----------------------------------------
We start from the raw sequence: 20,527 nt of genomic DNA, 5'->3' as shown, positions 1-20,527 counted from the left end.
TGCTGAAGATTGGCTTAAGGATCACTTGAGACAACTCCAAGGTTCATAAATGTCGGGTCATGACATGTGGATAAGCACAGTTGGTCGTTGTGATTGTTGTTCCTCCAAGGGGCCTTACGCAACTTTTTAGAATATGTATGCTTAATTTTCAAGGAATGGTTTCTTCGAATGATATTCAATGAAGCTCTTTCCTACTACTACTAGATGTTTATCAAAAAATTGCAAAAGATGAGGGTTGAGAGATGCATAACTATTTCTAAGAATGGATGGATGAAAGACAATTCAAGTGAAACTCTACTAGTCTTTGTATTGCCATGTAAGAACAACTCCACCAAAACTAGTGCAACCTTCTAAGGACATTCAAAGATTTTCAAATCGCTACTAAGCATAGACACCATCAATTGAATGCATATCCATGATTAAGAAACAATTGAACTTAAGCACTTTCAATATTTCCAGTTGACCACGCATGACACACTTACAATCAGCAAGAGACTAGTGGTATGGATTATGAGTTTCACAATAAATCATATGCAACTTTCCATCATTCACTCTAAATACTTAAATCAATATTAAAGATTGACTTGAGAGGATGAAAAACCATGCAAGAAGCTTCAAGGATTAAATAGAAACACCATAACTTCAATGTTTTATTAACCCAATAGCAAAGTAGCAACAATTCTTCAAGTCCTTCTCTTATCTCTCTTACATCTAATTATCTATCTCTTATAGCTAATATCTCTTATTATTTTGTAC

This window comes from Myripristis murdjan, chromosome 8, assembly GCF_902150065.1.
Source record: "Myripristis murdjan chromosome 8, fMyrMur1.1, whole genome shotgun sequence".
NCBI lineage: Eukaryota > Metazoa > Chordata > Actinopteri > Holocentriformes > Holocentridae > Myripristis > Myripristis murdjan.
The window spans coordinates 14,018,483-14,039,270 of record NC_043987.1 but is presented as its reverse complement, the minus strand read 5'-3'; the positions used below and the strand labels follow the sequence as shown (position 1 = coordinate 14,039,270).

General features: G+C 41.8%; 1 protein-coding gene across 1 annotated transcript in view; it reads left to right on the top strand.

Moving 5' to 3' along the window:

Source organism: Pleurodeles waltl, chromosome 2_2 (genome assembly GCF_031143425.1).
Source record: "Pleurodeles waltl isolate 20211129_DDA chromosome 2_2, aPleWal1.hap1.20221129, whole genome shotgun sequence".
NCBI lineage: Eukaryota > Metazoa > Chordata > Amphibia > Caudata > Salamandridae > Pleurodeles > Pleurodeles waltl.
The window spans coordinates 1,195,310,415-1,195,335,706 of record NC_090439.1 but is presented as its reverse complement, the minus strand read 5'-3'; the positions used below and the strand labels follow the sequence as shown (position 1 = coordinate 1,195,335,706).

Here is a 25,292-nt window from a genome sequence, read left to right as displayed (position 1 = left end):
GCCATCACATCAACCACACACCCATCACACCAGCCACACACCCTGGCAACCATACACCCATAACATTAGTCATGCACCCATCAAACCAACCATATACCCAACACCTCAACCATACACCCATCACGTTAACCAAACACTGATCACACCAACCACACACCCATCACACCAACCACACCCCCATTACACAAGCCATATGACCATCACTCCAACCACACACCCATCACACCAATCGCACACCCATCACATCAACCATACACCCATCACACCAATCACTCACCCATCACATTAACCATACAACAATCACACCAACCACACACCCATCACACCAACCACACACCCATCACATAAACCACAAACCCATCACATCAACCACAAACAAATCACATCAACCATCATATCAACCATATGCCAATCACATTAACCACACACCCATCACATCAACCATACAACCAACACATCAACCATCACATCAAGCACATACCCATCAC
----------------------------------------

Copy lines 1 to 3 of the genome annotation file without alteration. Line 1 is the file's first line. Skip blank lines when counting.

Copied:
We start from the raw sequence: 20,527 nt of genomic DNA, 5'->3' as shown, positions 1-20,527 counted from the left end.
TGCTGAAGATTGGCTTAAGGATCACTTGAGACAACTCCAAGGTTCATAAATGTCGGGTCATGACATGTGGATAAGCACAGTTGGTCGTTGTGATTGTTGTTCCTCCAAGGGGCCTTACGCAACTTTTTAGAATATGTATGCTTAATTTTCAAGGAATGGTTTCTTCGAATGATATTCAATGAAGCTCTTTCCTACTACTACTAGATGTTTATCAAAAAATTGCAAAAGATGAGGGTTGAGAGATGCATAACTATTTCTAAGAATGGATGGATGAAAGACAATTCAAGTGAAACTCTACTAGTCTTTGTATTGCCATGTAAGAACAACTCCACCAAAACTAGTGCAACCTTCTAAGGACATTCAAAGATTTTCAAATCGCTACTAAGCATAGACACCATCAATTGAATGCATATCCATGATTAAGAAACAATTGAACTTAAGCACTTTCAATATTTCCAGTTGACCACGCATGACACACTTACAATCAGCAAGAGACTAGTGGTATGGATTATGAGTTTCACAATAAATCATATGCAACTTTCCATCATTCACTCTAAATACTTAAATCAATATTAAAGATTGACTTGAGAGGATGAAAAACCATGCAAGAAGCTTCAAGGATTAAATAGAAACACCATAACTTCAATGTTTTATTAACCCAATAGCAAAGTAGCAACAATTCTTCAAGTCCTTCTCTTATCTCTCTTACATCTAATTATCTATCTCTTATAGCTAATATCTCTTATTATTTTGTAC

This window comes from Myripristis murdjan, chromosome 8, assembly GCF_902150065.1.